Gillian Nikakis has worked as a midwife, a community health nurse, and a credentialed mental health nurse before becoming a counsellor in her own practice. Already a published author (He’s Not Coming Home), she drew on her extensive medical career for her self-published semi-autographical novel, Medicine, Maggots & Musings. She’s been on ABC talk shows around the country and in New Zealand, and she received the Medal of the Order of Australia for services to mental health.
Tell us about Medicine, Maggots & Musings.
The story was initially intended to be a lighthearted social history of my nursing career. As it progressed I knew there were many events I could not omit as they have been so influential in choices I have made in my life. I have been working on the book for the last five years, interviewing different people to find out what they considered the biggest changes that have happened over the last 50 years. The answers have been fascinating. I have included many events in my life that I felt people would relate to. This included the breakdown of my marriage, single parenting, re-partnering, and the loss of loved ones. I hope this book will amuse, appal, even educate and hold the reader’s interest while offering an alternative view of specific events.
Why did you decide to write this book?
I have been witness to some terrible things in my career, and writing these things down has helped me to understand and appreciate how I came to be confronted with these things. Because of the privileged position I was in I wanted to document the events as the material I have is unique. While working with adult survivors of childhood abuse I made a commitment to alert the community to the depth and extent that abusers will go to keep their victims silent. I have come across many inspirational people and have pondered long about how I can honour them without abusing their trust or betraying their confidence. The people I mention have all assured me that if their story helps other people, they are happy for me to mention them.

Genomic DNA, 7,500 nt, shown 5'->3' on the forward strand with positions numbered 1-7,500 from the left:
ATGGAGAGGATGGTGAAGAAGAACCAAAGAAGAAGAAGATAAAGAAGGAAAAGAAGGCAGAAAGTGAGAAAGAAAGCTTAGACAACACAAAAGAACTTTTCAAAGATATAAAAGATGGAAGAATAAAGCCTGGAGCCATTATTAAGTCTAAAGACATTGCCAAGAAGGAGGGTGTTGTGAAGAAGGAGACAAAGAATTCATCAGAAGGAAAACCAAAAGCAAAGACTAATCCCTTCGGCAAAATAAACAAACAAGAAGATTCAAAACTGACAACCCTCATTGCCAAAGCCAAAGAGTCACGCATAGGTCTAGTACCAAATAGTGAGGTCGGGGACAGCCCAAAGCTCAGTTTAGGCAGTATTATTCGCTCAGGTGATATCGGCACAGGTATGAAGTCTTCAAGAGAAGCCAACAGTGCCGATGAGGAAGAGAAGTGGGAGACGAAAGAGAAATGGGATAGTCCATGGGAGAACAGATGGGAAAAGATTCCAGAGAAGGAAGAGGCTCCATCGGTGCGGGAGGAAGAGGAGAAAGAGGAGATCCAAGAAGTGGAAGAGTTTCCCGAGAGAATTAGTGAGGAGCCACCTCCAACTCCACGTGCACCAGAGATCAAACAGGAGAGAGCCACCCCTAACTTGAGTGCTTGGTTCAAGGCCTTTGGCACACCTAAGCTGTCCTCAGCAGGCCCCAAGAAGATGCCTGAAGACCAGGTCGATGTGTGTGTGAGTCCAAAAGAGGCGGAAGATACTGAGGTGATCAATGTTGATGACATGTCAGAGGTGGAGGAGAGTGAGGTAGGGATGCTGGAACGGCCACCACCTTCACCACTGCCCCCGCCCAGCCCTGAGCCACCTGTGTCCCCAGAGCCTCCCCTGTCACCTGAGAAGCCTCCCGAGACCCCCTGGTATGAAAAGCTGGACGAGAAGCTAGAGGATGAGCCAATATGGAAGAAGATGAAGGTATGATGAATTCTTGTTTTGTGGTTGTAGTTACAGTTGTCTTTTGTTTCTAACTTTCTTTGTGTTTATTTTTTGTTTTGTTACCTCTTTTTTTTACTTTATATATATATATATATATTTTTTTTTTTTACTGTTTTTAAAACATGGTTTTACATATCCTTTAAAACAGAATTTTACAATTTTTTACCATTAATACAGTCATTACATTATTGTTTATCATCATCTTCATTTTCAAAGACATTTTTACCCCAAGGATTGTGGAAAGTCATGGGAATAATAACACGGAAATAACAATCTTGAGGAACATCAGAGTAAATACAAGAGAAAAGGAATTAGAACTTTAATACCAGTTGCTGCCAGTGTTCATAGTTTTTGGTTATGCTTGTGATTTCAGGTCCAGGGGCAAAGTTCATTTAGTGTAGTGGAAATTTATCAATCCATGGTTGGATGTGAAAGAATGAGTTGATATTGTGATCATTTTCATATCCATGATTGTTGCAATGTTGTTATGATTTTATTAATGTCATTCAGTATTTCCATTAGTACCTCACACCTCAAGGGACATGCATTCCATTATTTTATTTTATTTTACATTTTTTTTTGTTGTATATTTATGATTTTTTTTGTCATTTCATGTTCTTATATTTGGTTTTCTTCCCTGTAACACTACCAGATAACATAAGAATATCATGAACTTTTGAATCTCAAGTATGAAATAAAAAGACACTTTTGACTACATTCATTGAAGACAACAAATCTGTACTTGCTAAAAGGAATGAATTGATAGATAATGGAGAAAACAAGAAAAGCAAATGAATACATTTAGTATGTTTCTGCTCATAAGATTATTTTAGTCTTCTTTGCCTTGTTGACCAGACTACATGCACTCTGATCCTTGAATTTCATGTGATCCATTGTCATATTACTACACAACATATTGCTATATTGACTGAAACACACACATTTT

Tell us about receiving the Medal of the Order of Australia.
This was such a huge surprise and honour. For many years I worked in a voluntary capacity for the Cunningham Dax Collection. This is the largest collection of mental health art in the southern hemisphere. I was the co-ordinator of the Child Trauma Collection and on the acquisition committee. In 2003 I organised an art exhibition to run alongside an international conference on trauma. There were 400 pieces of art drawn by clients during their therapy from around Australia. Clients could draw things they could not talk about. It was such a powerful way for counsellors to understand the impact of the abuse on the child.
Who do you think your book will appeal to?
I expected good feedback from nurses but have been surprised at how many people relate to the events in the book. It is not just for nurses as so many things I have experienced strike a chord in others.